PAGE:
Crowded roadways, airways expected as Memorial Day travel begins

Credit: Jim Noelker

Credit: Jim Noelker

This Memorial Day weekend is expected to see a growing number of people taking to the roads, skies, rails and oceans to launch the start of the summer travel season in numbers nearly matching pre-pandemic levels.

It’s expected to be the third busiest Memorial Day weekend nationwide since 2000, with 43.8 million people estimated to travel 50 miles or more from home this Memorial Day weekend, according to AAA data. That’s a 4% increase from last year and coming close to matching 2005′s record of 44 million Memorial Day travelers.

Ohio roadways will be busy with nearly 1.7 million Ohioans set to travel 50 miles or more from home, according AAA.

AAA Club Alliance spokeswoman Kara Hitchens said it’s safe to say things have returned to normal as travel numbers have climbed year after year for the holiday weekend, which marks the unofficial start of summer.

“It’s gonna be crowded,” Hitchens said. “We think it’s a good indication of what the summer is going to be like, as well: Pretty busy, pretty crowded.”

The Memorial Day holiday travel period is defined as Thursday to Monday, May 27, but the busiest travel days and times will be Thursday and Friday, as afternoon commuters mix with holiday travelers, AAA said.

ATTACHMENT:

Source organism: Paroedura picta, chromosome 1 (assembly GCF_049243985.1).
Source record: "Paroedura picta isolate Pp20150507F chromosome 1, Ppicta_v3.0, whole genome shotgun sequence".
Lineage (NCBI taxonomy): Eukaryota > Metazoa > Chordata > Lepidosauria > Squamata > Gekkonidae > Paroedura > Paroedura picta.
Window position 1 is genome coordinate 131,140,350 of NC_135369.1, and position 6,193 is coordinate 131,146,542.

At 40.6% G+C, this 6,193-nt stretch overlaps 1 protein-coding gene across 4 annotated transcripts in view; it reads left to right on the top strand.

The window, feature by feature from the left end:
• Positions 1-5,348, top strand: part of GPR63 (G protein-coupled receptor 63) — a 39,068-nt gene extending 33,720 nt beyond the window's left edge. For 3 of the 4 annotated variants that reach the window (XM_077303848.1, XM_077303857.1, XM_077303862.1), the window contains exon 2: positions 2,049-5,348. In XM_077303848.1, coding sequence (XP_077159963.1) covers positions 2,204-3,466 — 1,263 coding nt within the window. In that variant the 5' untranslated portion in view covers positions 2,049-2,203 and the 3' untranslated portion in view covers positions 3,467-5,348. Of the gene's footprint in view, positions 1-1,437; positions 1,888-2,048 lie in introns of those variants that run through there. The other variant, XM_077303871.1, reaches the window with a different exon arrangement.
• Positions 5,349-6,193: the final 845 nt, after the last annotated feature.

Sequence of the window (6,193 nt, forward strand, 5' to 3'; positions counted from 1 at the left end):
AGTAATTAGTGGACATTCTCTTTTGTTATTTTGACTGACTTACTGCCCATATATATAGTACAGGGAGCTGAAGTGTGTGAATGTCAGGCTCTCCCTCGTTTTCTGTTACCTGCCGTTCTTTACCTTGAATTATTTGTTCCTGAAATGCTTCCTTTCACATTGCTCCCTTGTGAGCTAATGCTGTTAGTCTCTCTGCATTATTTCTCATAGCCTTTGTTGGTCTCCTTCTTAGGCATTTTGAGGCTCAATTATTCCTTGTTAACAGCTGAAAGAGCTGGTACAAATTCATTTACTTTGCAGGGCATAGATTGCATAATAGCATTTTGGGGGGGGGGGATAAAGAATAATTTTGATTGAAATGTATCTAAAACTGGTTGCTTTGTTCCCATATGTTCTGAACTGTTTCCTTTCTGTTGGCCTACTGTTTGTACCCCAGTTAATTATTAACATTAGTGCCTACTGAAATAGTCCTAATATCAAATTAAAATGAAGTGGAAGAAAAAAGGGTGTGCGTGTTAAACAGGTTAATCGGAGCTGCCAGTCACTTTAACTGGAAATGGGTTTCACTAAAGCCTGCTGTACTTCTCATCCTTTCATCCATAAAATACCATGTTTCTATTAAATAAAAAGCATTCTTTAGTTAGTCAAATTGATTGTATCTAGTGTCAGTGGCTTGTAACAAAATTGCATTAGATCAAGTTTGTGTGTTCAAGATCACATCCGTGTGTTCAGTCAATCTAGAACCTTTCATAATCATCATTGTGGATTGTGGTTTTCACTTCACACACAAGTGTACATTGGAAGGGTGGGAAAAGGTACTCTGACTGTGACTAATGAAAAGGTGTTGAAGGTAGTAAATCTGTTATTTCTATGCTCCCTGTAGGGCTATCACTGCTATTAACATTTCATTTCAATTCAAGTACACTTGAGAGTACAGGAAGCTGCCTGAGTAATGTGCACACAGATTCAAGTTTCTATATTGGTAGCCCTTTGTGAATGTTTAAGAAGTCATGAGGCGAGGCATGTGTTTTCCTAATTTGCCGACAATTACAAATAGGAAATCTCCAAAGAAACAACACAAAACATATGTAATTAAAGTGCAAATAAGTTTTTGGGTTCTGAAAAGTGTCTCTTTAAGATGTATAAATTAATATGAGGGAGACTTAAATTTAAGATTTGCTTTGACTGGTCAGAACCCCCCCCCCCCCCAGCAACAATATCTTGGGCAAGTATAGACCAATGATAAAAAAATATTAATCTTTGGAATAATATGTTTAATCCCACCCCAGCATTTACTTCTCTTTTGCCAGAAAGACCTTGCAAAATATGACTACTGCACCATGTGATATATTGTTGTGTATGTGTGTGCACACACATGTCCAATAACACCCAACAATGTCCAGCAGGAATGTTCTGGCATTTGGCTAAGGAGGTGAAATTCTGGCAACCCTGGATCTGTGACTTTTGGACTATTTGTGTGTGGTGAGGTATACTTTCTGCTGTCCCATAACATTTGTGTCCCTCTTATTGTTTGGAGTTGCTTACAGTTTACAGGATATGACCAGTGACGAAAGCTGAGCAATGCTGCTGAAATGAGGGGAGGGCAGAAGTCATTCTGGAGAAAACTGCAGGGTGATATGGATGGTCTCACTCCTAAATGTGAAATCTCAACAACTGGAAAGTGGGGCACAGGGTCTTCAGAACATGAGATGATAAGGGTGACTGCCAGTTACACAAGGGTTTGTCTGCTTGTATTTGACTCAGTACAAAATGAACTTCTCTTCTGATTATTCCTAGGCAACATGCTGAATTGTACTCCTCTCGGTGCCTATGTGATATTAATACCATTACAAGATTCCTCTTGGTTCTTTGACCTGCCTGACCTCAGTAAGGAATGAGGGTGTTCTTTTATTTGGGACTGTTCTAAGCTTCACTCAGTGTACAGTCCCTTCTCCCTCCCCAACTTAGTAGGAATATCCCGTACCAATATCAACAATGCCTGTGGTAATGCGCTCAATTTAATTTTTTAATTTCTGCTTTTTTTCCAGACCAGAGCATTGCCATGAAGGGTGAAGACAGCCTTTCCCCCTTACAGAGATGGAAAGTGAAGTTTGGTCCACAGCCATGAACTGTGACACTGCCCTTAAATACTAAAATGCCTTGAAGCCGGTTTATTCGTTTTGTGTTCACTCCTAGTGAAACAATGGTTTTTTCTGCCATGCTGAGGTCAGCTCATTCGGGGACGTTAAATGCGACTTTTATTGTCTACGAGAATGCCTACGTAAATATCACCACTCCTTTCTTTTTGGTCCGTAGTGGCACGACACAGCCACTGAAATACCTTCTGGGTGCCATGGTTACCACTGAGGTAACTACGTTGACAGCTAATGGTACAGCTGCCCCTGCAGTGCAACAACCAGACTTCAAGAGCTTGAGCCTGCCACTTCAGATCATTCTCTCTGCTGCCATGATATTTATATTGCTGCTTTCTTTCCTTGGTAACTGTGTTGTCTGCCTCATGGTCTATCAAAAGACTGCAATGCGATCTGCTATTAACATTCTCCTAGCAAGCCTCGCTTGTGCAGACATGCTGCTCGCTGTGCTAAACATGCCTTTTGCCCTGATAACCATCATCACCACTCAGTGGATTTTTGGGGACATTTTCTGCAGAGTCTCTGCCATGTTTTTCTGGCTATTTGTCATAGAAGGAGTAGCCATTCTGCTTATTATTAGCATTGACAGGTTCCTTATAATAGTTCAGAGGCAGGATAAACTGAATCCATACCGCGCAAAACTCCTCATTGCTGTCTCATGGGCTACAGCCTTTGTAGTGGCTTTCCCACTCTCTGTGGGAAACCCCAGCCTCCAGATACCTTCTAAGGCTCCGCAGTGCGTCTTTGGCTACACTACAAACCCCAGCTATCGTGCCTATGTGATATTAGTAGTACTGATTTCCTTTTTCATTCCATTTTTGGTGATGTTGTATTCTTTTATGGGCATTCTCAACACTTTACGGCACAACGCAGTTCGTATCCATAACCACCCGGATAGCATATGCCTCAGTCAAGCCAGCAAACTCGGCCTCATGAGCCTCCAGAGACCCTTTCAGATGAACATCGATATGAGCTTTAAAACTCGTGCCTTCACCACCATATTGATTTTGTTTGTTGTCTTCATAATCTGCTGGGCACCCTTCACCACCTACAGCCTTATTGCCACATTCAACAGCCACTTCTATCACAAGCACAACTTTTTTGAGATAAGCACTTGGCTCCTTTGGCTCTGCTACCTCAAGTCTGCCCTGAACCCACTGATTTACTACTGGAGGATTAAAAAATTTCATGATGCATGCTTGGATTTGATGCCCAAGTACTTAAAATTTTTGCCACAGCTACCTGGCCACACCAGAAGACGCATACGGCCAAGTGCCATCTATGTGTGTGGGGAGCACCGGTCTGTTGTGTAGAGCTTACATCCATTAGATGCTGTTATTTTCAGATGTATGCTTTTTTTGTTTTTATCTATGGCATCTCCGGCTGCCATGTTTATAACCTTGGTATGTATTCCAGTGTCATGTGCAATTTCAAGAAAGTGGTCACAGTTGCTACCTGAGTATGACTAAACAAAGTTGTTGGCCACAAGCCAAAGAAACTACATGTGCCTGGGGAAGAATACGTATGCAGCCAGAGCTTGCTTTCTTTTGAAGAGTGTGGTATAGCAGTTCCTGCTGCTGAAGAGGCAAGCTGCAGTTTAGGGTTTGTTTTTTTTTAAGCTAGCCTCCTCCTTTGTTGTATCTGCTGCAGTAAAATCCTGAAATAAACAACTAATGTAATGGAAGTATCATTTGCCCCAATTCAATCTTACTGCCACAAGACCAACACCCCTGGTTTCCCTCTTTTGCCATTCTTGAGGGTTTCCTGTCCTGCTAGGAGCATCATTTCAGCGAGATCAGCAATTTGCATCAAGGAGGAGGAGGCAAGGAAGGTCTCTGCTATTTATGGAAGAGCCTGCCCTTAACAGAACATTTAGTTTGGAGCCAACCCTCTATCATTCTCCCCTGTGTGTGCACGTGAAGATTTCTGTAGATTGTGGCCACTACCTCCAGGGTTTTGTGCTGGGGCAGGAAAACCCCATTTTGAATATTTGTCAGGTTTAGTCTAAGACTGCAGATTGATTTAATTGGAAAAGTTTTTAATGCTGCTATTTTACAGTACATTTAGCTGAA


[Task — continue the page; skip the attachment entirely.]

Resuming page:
About 38.4 million people nationwide will drive to their destinations, an increase of about 1.5 million. In Ohio, this year marks the second highest number to travel by motor vehicle at 1.5 million people going by car, up 3.4% compared to 2023.

Hitchens said anyone hitting the road for the holiday weekend would be well-advised to do it “early morning before the commuter traffic and late evening after the commuter traffic has gotten back home from work.”

“Obviously there’s still a significant number of people who are traveling, and so you’ll be competing with them in terms of your road travel,” she said.

Fueling up for the holiday weekend

This Memorial Day weekend, drivers can expect similar gas prices as last year, when the national average was roughly $3.57, AAA said. Pump prices rose this spring, but have held somewhat steady.

The average price of gasoline Friday was $3.60 per gallon nationwide, $3.51 in Ohio, $3.43 in Dayton, $3.47 in Springfield and $3.51 in Cincinnati, according to AAA data.

Credit: Jim Noelker

Credit: Jim Noelker

A recent uptick in pricing at the pump due to price cycling in Ohio likely will mean prices falling up to and potentially through Memorial Day, according to Patrick De Haan, head of petroleum analysis at GasBuddy, a tech company that operates apps and websites based on finding real-time fuel prices at gas stations.

A price-cycling pattern is where stations ignore minor fluctuations in the market on a daily basis, with most stations undercutting each other by a penny or two each day until they run out of margin, De Haan has said. But when a retailer is no longer making any money, they will then raise their price 25 to 40 cents a gallon to pass along any price difference and to restore their margin to about 15 to 20 cents a gallon, he said.